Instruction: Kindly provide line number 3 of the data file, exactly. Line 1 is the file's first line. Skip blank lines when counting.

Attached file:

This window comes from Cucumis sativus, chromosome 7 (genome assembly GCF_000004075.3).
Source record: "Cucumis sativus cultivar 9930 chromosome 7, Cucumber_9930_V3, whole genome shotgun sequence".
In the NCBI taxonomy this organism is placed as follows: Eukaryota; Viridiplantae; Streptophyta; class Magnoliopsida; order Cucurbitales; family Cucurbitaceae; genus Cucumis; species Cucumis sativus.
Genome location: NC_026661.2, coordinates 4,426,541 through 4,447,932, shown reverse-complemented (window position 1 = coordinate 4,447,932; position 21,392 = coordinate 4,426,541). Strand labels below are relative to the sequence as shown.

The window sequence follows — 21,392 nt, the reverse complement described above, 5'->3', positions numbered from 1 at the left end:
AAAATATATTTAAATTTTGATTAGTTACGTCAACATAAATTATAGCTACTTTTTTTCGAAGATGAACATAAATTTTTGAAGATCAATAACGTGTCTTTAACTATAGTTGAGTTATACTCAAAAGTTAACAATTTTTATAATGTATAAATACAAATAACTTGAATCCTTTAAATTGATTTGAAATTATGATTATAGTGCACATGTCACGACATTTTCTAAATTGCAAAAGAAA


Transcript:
In the NCBI taxonomy this organism is placed as follows: Eukaryota; Viridiplantae; Streptophyta; class Magnoliopsida; order Cucurbitales; family Cucurbitaceae; genus Cucumis; species Cucumis sativus.